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London Bike Show - Notes from the Inside

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* Warning - Post not entirely relevant to our Triathlon training but hopefully interesting to those attending Cycling or Triathlon shows in the future *

We took the plunge this year and booked ourselves a stand at the London Bike and Triathlon Show at London’s Excel Centre.  It was an immense challenge for us – our first ever big exhibition and we had picked one of the biggest too. I could write an essay on the logistical challenges and stock quandaries we had to get through but I figured what would be more interesting would be the insider info that could be useful for future visitors to events like these.

1.      It is all smoke and mirrors. Literally less than 24 hours before the event opened the place looked like this.

 

London Bike Show - Before from Caroline Adamthwaite on Vimeo.

An army of vans and lorries descend on the cavernous halls and make it look like the shiniest most perfect place ever, it is amazing! The finished results all look like proper permanent showrooms, yet it’s all arriving on a lorry and being hammered together the day before.

2.      The food and drink options inside the Excel centre in the central concourse are very good, as long as you don’t mind walking potentially half a mile to get to your chosen vendor. However the food and drink options inside the halls are eye-wateringly expensive. So be prepared to walk or take some supplies with you.

3.      And definitely, definitely don’t plan to eat at any of the restaurants or bars outside the Centre, unless you want to contribute a firstborn offspring or a major internal organ.

4.      It’s worth planning ahead to see if there are any activities going on that you need to book for, we spoke to a few people who had come hoping to try out wetsuits in the event pool but it was fully booked for the whole 3 days before it had even opened.

5.      Shop around – there are loads of the big name distributors there, don’t buy the first thing you see (unless it is one of our mugs), if the first guy doesn’t have what you want at the price you want, the next guy along probably will.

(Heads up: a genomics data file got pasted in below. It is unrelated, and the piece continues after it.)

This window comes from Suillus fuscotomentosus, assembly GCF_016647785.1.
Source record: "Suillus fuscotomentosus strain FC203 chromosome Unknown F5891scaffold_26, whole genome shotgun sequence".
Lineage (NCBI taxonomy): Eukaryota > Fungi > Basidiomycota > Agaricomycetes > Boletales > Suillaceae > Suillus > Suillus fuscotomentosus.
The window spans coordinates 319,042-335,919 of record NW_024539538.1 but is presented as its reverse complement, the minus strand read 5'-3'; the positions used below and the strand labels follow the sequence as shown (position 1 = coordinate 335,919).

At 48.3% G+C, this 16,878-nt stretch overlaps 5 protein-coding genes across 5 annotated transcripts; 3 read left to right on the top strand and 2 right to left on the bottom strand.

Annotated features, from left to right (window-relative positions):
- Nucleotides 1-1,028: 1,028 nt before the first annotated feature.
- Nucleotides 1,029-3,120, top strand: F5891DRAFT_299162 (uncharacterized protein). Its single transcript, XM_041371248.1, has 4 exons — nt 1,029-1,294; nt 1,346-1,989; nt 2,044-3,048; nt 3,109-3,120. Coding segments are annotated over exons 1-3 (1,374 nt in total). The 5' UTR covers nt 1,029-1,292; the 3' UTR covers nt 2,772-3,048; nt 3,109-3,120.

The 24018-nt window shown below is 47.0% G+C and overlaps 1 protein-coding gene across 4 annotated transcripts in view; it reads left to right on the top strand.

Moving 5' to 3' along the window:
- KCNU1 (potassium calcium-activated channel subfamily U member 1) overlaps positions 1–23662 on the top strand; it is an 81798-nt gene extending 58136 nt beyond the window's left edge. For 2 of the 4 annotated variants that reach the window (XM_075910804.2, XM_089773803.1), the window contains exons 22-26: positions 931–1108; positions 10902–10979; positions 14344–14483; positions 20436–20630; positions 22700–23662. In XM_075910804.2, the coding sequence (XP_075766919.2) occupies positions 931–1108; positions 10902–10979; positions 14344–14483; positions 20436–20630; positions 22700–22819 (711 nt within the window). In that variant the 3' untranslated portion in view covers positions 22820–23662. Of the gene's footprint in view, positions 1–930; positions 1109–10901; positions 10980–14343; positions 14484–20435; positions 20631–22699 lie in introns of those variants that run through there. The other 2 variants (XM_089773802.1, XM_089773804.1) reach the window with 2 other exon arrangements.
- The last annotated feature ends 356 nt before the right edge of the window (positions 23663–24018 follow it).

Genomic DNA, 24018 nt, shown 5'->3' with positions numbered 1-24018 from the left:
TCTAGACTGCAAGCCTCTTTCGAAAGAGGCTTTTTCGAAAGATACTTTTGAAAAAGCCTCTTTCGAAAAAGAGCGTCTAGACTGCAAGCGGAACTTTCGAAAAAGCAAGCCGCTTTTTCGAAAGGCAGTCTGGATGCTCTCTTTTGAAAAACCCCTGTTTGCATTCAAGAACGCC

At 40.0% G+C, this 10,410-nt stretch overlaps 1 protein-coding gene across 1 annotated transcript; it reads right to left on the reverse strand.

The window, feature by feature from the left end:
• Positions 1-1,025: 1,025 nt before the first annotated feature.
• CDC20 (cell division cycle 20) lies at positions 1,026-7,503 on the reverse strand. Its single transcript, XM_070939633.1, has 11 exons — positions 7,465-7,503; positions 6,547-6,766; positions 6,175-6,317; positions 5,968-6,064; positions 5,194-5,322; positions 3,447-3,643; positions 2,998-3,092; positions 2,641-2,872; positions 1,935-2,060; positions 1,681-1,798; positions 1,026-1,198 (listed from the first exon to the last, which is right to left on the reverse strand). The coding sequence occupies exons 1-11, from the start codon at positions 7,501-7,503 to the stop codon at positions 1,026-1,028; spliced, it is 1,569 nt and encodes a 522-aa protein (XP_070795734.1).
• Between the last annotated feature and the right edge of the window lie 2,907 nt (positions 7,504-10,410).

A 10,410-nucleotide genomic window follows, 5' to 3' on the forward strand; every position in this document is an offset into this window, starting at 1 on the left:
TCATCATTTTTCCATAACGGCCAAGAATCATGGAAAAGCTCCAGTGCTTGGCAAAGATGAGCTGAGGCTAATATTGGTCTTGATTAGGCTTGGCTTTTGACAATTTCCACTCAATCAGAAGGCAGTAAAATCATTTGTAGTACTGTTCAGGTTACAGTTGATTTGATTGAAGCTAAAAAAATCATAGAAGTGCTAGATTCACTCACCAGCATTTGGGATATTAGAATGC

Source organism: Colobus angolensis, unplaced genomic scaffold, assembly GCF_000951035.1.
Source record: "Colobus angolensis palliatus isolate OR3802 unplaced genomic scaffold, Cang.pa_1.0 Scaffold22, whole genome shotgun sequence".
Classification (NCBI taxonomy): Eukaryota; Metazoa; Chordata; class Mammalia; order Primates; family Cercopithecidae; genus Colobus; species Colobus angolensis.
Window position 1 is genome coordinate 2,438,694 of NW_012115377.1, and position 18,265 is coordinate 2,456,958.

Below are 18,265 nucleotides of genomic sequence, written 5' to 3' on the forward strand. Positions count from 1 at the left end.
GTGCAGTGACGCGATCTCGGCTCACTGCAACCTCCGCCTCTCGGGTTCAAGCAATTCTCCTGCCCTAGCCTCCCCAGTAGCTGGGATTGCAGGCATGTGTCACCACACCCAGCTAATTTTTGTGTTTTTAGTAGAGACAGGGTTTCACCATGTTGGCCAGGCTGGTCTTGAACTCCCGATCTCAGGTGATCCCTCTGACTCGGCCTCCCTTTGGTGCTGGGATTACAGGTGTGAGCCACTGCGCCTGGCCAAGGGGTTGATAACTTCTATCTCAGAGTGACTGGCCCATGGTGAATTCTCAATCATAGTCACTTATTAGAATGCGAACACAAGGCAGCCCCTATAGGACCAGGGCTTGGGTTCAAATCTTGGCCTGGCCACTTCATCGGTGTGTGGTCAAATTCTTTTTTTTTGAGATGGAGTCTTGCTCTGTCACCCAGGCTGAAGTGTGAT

Patch kit

6.      Bikes – so many shiny, beautiful bikes. Ranging from a £30k one down to baby teeny ones and even a wooden one. But not just bikes, loads of other stuff too not all obviously Bike related (shout out to Black’s Cheese (http://www.blackscheese.co.uk/) who were just down the way from us and we’re not ashamed to admit we ate entire wheels of their cheese on occasion).

7.      It’s very kid friendly, we both wished we had brought our families along for one of the days. Almost every stand has something gimmicky for them to look at or sweets to be bribed with or was actually supplying kids gear (are kids tri-suits the cutest things ever?). There was a kids test track and a street velodrome which we saw tinies on balance bikes being helped around and tweens racing their dads. And that’s even without adding all the crazy guys throwing themselves up and over ramps and during somersaults in the Air to the Throne competition.

8.      The best deals are on the final day. None of the exhibitors wants to cart everything home again. Everyone is knackered and facing breakdown and a long journey. So the less we have to pack the better. We were willing to shift as much as possible as long as we hit cost price and were surprised more people didn’t make us an offer.

See you at the next one!

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